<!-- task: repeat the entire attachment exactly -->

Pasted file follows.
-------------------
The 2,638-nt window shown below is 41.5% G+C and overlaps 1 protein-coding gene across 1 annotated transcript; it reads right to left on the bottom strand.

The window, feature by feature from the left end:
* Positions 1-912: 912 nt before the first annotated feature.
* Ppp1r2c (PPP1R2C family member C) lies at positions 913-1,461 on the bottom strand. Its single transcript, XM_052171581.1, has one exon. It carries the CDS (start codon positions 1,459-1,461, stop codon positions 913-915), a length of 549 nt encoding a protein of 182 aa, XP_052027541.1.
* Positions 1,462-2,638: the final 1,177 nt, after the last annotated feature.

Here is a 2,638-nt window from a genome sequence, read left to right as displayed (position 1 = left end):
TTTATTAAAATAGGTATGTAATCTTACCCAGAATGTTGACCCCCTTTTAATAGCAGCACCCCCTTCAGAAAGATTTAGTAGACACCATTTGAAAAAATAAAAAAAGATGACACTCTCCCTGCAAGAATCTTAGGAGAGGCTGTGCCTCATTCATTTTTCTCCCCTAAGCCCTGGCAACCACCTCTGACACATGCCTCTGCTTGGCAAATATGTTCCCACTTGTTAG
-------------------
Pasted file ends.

The 2,638-nt window shown below is 41.5% G+C and overlaps 1 protein-coding gene across 1 annotated transcript; it reads right to left on the bottom strand.

The window, feature by feature from the left end:
* Positions 1-912: 912 nt before the first annotated feature.
* Ppp1r2c (PPP1R2C family member C) lies at positions 913-1,461 on the bottom strand. Its single transcript, XM_052171581.1, has one exon. It carries the CDS (start codon positions 1,459-1,461, stop codon positions 913-915), a length of 549 nt encoding a protein of 182 aa, XP_052027541.1.
* Positions 1,462-2,638: the final 1,177 nt, after the last annotated feature.

Here is a 2,638-nt window from a genome sequence, read left to right as displayed (position 1 = left end):
TTTATTAAAATAGGTATGTAATCTTACCCAGAATGTTGACCCCCTTTTAATAGCAGCACCCCCTTCAGAAAGATTTAGTAGACACCATTTGAAAAAATAAAAAAAGATGACACTCTCCCTGCAAGAATCTTAGGAGAGGCTGTGCCTCATTCATTTTTCTCCCCTAAGCCCTGGCAACCACCTCTGACACATGCCTCTGCTTGGCAAATATGTTCCCACTTGTTAG